Rafi-Kishore rivalry a myth! | Hindi Movie News - Times of India
The incomparable Mohammed Rafi would have turned 93 today, December Here is where the Kishore Kumar factor intervened for Rafi to be able to . on the Guinness Book Of World Records issue, was not expected. Mohd. Rafi heard Kishore Kumar rendering Mere Nidon Mein Tum with Shamshad Begum in Naya Andaz in the middle 50s and was moved to. Yasmin Rafi in her book 'My Abba- Mohammed Rafi' reflects on the reclusive legendary singer.
I, however, was forbidden from attending it. Was there something he resented about the film industry that he wanted to keep you people away from it?
He came from a world, very different from Bollywood — sort of old school. He used to tell us, how he would be beaten up in his village in Punjab for singing and wanting to sing. His family was shocked that he wanted to do the job of miraasis singer-performers. They relented when they realised how passionate he was about music and his eldest brother took it upon himself to train him with the masters in Hindustani classical music. Mohd Rafi had been singing in the industry for over three decades.
Music and how you approach it, change with time… Given he was schooled in classical music and flourished when the mainstay of Bollywood was melody, did he ever get frustrated with the influences that came into Hindi film music later in his career?
'In the seventies it was Kishore Kumar's time and Rafi admired him'
Yes, in a career spanning 39 years, such things are bound to happen. He used to get frustrated at the kind of music directors would be churning out later in the seventies. He used to be disappointed with music at times, later in his life. But he would also never turn away from trying new things, he liked them or not. But he still went ahead and we all know, what a big hit it turned out to be! Did he tell you people how he felt after that?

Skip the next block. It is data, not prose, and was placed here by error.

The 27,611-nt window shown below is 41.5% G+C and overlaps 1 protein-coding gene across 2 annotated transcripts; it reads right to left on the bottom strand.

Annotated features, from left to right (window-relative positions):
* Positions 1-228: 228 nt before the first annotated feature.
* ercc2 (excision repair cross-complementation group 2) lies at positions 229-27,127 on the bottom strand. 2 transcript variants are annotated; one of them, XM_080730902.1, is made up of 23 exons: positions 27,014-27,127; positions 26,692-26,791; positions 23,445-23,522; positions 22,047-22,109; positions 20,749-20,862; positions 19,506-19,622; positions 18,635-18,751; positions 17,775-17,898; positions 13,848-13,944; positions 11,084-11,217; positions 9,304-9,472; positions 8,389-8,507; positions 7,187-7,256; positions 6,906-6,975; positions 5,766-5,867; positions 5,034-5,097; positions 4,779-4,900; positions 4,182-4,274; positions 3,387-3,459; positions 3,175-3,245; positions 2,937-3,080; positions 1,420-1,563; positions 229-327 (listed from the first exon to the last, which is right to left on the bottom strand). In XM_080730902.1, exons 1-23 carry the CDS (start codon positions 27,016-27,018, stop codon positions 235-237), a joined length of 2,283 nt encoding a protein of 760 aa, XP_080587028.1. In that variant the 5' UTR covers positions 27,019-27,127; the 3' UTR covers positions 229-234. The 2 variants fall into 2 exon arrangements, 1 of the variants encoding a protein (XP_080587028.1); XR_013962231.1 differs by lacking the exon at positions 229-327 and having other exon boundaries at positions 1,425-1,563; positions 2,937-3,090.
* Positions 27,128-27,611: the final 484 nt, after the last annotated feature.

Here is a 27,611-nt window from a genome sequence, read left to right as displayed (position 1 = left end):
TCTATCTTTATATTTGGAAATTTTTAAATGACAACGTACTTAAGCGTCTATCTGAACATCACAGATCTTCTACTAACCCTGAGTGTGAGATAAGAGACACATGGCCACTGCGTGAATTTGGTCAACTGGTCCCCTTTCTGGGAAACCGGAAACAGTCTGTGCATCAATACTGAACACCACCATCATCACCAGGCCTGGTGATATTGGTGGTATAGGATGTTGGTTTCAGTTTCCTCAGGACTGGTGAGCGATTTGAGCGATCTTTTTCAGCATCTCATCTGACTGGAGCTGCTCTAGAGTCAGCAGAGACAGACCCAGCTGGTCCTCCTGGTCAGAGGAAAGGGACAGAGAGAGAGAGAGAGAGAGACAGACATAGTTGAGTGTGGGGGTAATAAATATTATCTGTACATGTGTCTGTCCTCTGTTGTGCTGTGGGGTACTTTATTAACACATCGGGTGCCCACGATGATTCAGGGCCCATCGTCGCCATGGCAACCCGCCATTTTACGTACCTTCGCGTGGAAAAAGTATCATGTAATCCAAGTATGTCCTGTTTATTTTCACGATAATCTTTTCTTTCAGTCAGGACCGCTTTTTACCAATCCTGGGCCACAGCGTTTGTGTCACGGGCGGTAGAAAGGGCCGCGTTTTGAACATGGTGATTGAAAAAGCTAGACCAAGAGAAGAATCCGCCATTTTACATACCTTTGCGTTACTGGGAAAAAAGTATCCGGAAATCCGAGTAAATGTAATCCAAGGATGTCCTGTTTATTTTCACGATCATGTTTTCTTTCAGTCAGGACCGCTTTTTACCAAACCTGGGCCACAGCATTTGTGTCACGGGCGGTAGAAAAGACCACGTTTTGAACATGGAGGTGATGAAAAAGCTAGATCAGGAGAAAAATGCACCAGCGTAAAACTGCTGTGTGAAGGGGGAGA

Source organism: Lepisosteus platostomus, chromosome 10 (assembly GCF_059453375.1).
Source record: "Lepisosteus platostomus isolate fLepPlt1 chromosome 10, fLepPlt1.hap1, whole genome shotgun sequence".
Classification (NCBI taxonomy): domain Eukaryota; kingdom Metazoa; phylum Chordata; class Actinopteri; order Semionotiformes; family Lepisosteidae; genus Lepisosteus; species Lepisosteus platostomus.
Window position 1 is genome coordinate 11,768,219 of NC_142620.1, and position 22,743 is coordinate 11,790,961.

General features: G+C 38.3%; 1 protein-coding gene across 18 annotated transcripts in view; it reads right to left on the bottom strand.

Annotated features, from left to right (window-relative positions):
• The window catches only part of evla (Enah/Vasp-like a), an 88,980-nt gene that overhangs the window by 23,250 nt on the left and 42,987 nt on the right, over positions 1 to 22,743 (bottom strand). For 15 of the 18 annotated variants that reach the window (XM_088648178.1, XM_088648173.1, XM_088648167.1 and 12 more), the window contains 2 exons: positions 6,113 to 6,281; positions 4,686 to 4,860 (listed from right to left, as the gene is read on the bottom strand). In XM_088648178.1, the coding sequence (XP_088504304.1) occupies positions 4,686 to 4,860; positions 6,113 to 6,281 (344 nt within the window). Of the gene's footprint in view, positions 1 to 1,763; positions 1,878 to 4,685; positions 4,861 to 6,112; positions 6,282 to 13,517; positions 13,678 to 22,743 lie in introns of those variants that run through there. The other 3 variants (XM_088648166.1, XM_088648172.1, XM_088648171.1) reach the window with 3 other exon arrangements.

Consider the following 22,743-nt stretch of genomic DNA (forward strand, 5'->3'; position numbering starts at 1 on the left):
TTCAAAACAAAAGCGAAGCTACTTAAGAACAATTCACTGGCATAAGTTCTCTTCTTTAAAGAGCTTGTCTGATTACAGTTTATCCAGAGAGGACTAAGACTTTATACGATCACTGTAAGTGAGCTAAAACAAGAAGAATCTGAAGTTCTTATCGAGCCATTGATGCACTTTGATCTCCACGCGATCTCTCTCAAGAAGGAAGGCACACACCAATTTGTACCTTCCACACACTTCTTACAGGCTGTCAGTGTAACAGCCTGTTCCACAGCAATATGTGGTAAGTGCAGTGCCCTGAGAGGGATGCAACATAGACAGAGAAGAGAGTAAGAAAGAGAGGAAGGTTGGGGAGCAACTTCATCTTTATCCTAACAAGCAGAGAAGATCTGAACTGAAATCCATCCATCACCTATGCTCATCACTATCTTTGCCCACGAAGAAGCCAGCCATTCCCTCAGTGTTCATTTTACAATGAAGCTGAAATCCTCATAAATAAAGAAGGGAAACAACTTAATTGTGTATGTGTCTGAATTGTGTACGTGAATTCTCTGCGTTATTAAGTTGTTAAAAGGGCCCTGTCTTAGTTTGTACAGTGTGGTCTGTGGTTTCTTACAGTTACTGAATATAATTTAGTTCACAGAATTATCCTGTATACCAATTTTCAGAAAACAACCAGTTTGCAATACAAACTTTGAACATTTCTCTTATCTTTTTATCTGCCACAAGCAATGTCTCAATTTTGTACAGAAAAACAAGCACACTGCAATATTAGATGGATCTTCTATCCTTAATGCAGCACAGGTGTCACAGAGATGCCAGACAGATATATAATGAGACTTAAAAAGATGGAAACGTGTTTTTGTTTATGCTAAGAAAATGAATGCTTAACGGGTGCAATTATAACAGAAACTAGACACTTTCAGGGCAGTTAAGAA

In fact, despite the fact the film fraternity and music directors seem to have suddenly started obsessing with Kishore Kumar, who by the way had been singing for very long before Aradhana also, Rafi-saab encouraged Kishore Kumar-saab to do live performances. Once Kishore Kumar was visiting our home in London, when Abba was here. You should do more live shows! However, once Rajesh Khanna's reign in Bollywood came to an end, Abba was back to work and he recorded a few of his best songs in the late seventies alongside Kishore Kumar.
An excerpt from the book says: The media had raised a hue and cry after the release of Aradhana, and their misplaced allegations did hurt Abba.
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After the success of Aradhana, Rajesh Khanna had declared that he had only wanted Kishore Kumar as his voice. By this time he was established as the official yodeler of Bollywood not only because he was very good at it but because in most cases the songs were picturised on himself and he had no problems giving perfect lip service to his own songs, both comical and romantic.
'In the seventies it was Kishore Kumar's time and Rafi admired him'- Entertainment News, Firstpost
It is unlikely that any other established actor would have risked this much of yodeling lest he got typed. But Kishore was Kishore and he did what he liked. Yet again, and as it would come as a surprise to many, if there was any competition to Kishore Kumar at yodeling, it was from Mohd Rafi. If yodeling was an art, Rafi had a perfect hold on it.
Many more songs of Rafi in the same mood would follow in the next two decades but this was a very special song. Rafi does a wonderful yodeling in the song and when he ends the song with the yodel he sounds exactly like Kishore Kumar. The natural ease with which Rafi has yodeled in this song is marvellous.